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Movie Review: "The Company You Keep" a slanted view of domestic terrorism
Apr 28, 2013 | 6375 views | 1 1 comments | 10 10 recommendations | email to a friend | print
Robert Redford in The Company You Keep -  © 2012 - Sony Pictures Classics
Robert Redford in The Company You Keep - © 2012 - Sony Pictures Classics
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By Dan Metcalf

Clipper Film Correspondent

The Company You Keep (Sony Pictures Classics)

Rated R for language.

Starring Robert Redford, Shia LaBeouf, Julie Christie, Susan Sarandon, Nick Nolte, Chris Cooper, Terrence Howard, Stanley Tucci, Richard Jenkins, Anna Kendrick, Brendan Gleeson, Brit Marling, Sam Elliott, Stephen Root, Jackie Evancho.

Written by Lem Dobbs, based on the novel by Neil Gordon.

Directed by Robert Redford.

GRADE:

REVIEW:

Domestic terrorism sure has a bad name these days, and it's about time someone made a movie showing the kinder, gentler side of it (please note the sarcasm here, and resist the urge to send angry letters the Clipper editors). Timing is everything, they say, and perhaps it's bad timing that a movie about aging domestic terrorists came out the same week as the Boston bombings. Timing aside, The Company You Keep is out in limited release, but it's not exactly that controversial.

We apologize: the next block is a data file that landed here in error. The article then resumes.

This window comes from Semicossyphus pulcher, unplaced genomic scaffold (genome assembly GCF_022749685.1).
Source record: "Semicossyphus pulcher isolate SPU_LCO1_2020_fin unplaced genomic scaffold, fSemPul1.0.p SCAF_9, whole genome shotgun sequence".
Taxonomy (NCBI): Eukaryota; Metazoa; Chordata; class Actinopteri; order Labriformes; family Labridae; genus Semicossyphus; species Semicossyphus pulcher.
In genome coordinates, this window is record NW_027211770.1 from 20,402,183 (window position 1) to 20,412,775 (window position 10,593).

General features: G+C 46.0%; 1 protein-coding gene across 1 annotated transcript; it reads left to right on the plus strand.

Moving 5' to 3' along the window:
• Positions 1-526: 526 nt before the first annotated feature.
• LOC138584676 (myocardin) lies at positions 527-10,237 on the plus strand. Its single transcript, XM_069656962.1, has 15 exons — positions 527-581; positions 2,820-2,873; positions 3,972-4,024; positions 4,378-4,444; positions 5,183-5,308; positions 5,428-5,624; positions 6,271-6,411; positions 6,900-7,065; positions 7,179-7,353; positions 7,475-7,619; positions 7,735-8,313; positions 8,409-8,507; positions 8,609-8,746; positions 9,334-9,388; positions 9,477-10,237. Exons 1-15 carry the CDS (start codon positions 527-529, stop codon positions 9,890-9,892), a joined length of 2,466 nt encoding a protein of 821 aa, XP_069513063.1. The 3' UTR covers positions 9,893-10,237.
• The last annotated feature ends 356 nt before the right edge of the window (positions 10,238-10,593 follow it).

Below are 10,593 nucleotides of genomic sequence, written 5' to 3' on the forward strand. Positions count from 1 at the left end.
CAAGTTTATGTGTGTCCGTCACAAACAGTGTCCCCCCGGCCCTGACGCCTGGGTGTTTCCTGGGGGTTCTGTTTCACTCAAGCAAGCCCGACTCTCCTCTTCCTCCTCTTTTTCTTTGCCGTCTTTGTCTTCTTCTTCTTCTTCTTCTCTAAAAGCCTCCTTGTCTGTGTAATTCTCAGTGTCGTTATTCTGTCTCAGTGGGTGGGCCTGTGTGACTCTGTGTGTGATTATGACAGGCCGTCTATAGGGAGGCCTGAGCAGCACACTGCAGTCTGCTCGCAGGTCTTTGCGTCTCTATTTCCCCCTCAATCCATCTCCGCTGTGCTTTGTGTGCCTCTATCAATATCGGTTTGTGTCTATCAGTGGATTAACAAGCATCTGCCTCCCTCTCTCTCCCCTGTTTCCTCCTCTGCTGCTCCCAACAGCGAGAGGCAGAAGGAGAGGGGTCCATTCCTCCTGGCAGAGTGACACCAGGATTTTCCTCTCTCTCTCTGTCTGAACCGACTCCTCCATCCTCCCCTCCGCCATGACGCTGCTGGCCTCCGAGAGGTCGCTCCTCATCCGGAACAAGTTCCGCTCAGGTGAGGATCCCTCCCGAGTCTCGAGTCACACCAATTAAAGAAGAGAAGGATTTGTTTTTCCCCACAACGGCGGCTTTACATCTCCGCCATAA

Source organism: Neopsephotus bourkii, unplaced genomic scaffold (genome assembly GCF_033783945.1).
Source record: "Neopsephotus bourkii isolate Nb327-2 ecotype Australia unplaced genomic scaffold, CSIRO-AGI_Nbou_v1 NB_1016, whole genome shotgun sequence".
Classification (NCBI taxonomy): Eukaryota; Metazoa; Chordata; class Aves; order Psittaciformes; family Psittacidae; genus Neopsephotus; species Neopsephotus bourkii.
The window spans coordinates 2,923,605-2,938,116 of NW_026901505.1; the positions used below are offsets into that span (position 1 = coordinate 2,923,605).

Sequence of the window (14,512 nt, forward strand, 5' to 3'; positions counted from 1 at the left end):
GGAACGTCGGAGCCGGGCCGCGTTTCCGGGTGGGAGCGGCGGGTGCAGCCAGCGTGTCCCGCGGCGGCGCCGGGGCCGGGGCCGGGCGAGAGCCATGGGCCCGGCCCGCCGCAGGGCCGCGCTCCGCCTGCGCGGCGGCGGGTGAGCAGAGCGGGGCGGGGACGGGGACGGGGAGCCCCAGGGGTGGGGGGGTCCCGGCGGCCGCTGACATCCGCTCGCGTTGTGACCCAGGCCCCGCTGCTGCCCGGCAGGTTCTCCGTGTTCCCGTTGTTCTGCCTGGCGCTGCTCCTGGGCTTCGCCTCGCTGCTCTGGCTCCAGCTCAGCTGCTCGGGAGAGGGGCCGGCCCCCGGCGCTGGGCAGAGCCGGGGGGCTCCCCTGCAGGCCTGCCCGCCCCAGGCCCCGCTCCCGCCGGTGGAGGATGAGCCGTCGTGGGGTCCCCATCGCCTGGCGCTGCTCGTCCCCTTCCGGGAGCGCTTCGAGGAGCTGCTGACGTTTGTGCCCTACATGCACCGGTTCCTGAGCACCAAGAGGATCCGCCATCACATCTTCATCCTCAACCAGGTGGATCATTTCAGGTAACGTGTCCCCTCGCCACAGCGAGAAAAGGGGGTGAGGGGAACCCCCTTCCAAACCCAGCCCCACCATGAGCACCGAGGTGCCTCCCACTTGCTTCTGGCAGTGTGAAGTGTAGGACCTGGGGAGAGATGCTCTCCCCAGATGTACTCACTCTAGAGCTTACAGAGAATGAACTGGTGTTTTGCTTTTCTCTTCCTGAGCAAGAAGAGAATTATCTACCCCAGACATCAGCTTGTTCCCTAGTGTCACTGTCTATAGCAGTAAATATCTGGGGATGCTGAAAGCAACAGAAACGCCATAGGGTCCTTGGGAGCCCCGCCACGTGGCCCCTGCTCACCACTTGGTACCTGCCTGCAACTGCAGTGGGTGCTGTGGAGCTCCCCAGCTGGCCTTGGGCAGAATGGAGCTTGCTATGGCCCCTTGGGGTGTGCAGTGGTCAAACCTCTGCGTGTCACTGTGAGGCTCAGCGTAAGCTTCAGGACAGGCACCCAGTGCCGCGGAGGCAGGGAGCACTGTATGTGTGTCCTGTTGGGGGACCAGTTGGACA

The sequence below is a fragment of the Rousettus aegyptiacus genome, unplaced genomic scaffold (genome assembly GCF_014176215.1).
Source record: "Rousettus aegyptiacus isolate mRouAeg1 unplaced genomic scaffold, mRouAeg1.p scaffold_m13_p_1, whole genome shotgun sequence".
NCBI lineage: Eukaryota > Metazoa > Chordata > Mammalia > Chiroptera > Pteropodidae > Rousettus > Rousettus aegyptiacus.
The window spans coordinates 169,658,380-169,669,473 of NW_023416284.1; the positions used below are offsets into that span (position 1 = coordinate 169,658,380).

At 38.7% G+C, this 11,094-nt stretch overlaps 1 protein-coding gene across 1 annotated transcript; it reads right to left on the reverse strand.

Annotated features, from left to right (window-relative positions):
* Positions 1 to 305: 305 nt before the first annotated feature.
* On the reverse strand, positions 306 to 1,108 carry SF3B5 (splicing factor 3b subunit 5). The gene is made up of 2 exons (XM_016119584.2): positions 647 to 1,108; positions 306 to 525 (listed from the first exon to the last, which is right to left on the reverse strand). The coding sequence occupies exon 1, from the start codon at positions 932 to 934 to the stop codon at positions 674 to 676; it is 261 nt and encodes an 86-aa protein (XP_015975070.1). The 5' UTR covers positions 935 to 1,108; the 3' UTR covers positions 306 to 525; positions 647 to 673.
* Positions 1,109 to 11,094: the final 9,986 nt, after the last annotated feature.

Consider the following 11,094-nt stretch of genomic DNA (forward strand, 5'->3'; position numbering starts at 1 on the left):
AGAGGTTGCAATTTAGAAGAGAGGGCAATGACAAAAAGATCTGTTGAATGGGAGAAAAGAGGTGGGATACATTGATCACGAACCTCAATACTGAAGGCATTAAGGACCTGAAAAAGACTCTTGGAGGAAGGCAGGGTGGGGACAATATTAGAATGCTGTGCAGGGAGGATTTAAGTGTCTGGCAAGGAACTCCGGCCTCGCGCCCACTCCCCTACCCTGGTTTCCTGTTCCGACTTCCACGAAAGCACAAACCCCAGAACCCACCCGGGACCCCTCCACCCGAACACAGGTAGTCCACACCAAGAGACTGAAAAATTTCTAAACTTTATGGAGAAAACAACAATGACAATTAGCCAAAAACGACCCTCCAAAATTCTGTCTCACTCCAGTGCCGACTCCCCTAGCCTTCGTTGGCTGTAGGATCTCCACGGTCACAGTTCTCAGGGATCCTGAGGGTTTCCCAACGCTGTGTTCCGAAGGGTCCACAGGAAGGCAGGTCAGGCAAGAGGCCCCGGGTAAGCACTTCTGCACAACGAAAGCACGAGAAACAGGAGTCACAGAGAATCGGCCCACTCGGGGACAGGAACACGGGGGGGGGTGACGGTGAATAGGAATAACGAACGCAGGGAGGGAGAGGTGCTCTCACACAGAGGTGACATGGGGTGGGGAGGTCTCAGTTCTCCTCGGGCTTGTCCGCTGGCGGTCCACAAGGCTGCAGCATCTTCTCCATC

Robert Redford directs himself and stars as an upstate New York attorney (and widowed father of a little girl) named Jim Grant, who is thrown into exile when a nosy reporter reveals that he is really Nick Sloan, a former member of the Weather Underground Organization, a group of radical, violent domestic terrorists who fought against the Vietnam War back in the 1960s and 70s (although the movie muddles up the historical timing quite a bit). The nosy reporter is Ben Shepard (Shia LeBeouf), who is investigating the why Sharon Solarz (Susan Sarandon), another former WUO member has recently come out of hiding after years of living a secret life as an ordinary housewife. Sloan went onto hiding after being indicted for the murder of a security officer who was killed during a WUO bank robbery in Michigan.